Do you know all the essential precautions for confined spaces?

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Gas detections

Official advice from the British Health and Safety Executive suggests avoiding working in confined spaces wherever possible, given the numerous hazards involved. But of course on a practical level, that’s just not possible. Like it or not, countless tradespeople across the UK have no option but to complete their jobs in the tight quarters of confined spaces, so in order to minimise the risk of danger to their health and safety, certain precautions have to be taken.

Gas detection systems obviously constitute a major part of the risk mitigation for confined spaces, as toxic gases are among the single biggest dangers that employees will face. We’ll cover this in a little more detail below – but first, let’s quickly refresh the basics.

The definition of a confined space, and the most common dangers

The HSE essentially defines a confined space as an area that’s substantially (but not always entirely) enclosed, and poses a reasonably foreseeable risk illness, injury or death due to fires, explosions, loss of consciousness, asphyxiation or drowning. Confined spaces are often small and restrictive for the worker, but not necessarily always – it could be something as large as a grain storage silo for example, with capacity of hundreds of cubic metres.

Here are some quick examples of typical enclosed spaces:

• Storage tanks or silos
• Reaction vessels
• Sewers
• Ductwork
• Vats or combustion chambers

Spaces like these generally have small (and often single) points of entry or exit, which can massively magnify the danger to workers if they’re not able to swiftly get themselves out of the space in the event of a fire, or it’s being rapidly filled by a liquid or toxic gases.

Not every danger will be down to an external factor or agent – certain hazards may also be posed by materials or states that you’d normally expect to find within the space itself. For example, it’s not unheard of for workers to be put in danger of asphyxiation by airborne elements like dust or grain in agricultural silos.

Confined spaces

Key precautions to take

As we touched on above, if there’s any chance that the job can be completed without sending anyone into an enclosed space, then all possible avenues should be explored first.

However, in the event that the job can only be completed with a human working in an enclosed space, then making a thorough risk assessment is a vital first step. As we touched on above, gas detection should be one of the foremost concerns at this stage.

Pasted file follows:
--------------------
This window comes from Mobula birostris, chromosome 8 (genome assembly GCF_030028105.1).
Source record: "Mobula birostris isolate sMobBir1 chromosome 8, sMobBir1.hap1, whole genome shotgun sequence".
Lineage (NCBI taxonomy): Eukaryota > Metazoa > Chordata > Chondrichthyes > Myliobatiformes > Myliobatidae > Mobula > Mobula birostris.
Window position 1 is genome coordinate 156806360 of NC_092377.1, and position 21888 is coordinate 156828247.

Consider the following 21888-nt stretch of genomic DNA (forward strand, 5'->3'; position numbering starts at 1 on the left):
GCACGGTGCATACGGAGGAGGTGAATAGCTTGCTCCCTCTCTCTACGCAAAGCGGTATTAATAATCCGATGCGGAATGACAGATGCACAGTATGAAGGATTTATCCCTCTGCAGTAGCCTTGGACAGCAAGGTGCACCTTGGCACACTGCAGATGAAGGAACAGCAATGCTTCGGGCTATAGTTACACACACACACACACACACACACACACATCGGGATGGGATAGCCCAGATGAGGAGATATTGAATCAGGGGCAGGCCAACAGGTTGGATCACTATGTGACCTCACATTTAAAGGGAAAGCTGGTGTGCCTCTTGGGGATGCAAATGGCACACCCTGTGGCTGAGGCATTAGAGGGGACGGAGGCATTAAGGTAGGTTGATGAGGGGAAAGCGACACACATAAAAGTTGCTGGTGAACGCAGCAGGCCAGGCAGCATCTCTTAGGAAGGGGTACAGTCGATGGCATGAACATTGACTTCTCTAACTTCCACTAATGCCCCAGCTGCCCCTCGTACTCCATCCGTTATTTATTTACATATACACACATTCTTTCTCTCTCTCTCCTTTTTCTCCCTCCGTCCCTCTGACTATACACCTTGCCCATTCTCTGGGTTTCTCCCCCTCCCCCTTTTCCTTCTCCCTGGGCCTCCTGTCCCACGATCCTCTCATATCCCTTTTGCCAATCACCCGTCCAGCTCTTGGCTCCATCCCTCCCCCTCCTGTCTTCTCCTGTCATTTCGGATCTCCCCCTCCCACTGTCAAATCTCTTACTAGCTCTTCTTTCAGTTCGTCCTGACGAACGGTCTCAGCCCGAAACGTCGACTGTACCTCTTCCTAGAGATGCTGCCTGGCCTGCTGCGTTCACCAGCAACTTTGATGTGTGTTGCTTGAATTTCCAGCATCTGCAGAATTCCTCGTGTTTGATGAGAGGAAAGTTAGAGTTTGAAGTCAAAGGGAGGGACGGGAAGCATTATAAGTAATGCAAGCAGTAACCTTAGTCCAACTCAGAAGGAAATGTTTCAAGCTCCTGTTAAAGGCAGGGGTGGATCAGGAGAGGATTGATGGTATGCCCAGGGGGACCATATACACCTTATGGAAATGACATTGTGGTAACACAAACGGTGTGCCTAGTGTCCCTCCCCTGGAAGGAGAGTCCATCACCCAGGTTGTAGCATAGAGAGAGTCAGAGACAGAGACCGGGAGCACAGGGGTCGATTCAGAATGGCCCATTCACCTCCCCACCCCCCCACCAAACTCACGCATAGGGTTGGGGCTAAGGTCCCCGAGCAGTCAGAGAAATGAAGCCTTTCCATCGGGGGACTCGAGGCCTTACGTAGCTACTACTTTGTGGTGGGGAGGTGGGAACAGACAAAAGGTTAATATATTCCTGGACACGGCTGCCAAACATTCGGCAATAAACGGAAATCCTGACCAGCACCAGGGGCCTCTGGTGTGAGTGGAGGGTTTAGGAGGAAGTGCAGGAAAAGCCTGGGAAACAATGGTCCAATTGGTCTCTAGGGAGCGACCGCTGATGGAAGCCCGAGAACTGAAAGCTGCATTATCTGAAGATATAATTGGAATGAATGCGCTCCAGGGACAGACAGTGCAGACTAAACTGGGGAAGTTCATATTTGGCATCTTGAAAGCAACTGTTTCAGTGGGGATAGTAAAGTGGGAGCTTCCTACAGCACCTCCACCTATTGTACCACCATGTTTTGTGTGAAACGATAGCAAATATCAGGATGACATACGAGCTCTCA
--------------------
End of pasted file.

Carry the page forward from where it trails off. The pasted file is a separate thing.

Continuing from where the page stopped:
You’ll want to consider:

• What toxic fumes are likely to pose a threat
• How these toxic fumes can be detected
• How they can be ventilated or removed from the space
• Whether any valves can be locked shut to prevent liquids or gas from flooding in
• Are there any likely fire risks? How can they be mitigated?

If one of your workers is going into a confined space without sufficient area to breathe, then they’ll need to be equipped with a suitable breathing apparatus. You’ll also have to consider how they’ll be monitored for as long as they’re in the space.

How will you know if there is a problem? What happens if they pass out inhaling toxic gas? Will anyone know to help them? And on a related note, what is your rescue plan to get them out if they encounter difficulty? (It’s not enough to simply rely on the emergency services – in situations like these, every passing minute can make all the difference between life and death.)

It’s also worth talking to the employees in question before they begin the job, and making your own informed decisions on their judgement. Paradoxically, it can sometimes be the most experienced employees who end up making the most elementary mistakes. Sometimes experience can lead to overconfidence, and overconfidence can lead to bravado and carelessness. If someone has to go into a confined space to do the job, make sure you fully trust them to follow proper procedure to the letter.

Gas detection in confined spaces

Before anyone enters a confined space to start working, it’s first a good idea to test the interior atmosphere from outside, which you can do with a portable gas leak detector. Bear in mind that some toxic gases are lighter or heavier than air, so it may be useful to take samples at different heights within the space.

This shouldn’t be a one-off job – it’s wise to take these readings again every time someone is about to re-enter the space, and continuously monitor the levels for as long as it’s occupied. All this should ultimately give you complete peace of mind that your employees are being given an acceptable level of protection from these notorious ‘silent killers’.

And if you’re considering investing in some new cutting-edge gas detection equipment to safeguard your workers, that’s exactly where we can help here at Gas Alarm Systems. With more than 15 years of experience behind us, we’re market-leading experts in the design, development and maintenance of gas leak detection equipment, and our extensive range includes a number of carbon monoxide detectors to keep your premises safe.

Feel free to take a look at our fixed products or portable products with these links, or if you have any questions or need any advice, by all means call us on 01423 862240, and we’ll be happy to see how we can help.